A Confederacy of Dunces loves bickering. Give the novel two people who despise each other, and throw them in a scene where they are telling each other how despicable they are, and the novel is quite happy. And since nobody bickers like family bickers, the novel is careful to arrange for at least a couple of endless, ongoing family quarrels—the one between Ignatius and his mother, and the one between Mr. and Mrs. Levy. Both are very funny, though we prefer Mr. and Mrs. Levy, if only because the combatants seem more easily matched.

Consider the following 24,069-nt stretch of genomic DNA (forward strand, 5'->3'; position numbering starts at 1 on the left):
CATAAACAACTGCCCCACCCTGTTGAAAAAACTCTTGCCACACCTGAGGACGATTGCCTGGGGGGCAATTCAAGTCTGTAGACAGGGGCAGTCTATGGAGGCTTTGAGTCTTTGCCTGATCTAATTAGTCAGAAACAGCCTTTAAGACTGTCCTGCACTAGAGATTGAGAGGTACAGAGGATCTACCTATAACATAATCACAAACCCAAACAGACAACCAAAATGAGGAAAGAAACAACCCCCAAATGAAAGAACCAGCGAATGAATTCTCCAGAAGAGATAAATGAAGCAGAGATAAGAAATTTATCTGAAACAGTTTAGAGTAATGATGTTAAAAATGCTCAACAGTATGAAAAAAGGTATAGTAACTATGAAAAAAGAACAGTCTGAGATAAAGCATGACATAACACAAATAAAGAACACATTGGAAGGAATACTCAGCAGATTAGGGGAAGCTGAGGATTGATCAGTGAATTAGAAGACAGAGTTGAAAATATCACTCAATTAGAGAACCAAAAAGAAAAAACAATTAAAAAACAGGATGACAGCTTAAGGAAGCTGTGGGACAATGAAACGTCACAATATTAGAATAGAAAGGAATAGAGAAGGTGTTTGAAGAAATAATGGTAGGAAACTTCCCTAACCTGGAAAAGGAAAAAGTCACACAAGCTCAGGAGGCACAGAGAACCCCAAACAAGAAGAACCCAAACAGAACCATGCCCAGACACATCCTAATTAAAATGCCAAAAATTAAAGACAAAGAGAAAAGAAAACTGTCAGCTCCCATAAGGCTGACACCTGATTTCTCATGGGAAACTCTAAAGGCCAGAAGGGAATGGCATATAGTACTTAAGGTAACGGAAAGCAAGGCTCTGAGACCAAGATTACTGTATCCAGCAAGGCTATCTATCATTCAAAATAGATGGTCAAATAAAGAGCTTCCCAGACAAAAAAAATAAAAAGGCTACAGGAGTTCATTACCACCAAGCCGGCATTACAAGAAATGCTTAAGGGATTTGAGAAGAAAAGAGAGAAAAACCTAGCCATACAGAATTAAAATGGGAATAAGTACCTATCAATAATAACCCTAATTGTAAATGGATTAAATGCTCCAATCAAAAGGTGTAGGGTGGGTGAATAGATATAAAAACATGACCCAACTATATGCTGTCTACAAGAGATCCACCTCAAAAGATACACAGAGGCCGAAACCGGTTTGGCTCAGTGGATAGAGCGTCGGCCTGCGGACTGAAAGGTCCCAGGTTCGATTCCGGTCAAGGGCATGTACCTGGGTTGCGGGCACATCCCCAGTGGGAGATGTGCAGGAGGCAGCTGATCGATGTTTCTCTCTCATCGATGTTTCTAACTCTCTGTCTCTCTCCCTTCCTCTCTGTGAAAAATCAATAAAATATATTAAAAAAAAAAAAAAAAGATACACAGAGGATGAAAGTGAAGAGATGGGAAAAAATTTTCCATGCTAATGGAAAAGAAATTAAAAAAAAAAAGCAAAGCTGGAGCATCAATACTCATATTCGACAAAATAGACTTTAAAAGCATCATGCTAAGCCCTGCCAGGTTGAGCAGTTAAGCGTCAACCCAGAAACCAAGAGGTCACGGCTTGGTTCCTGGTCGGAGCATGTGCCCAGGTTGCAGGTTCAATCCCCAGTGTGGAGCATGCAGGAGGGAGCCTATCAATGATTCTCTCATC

Either way, it's clear that in this book, as in many comedic traditions, families are mostly there to make their members (amusingly) miserable.
Questions About Family
How is Mr. Levy's relationship with Sandra and Susan similar to or different from Mrs. Reilly's relationship with Ignatius?
Might Ignatius and Myrna be seen as a family? Why or why not?
How is Mr. Levy's life influenced by his relationship with his father?
Chew on This
Families in A Confederacy of Dunces are mostly machines designed to generate guilt.
There is sex in A Confederacy of Dunces, and there are families, but the two never meet, except by accident.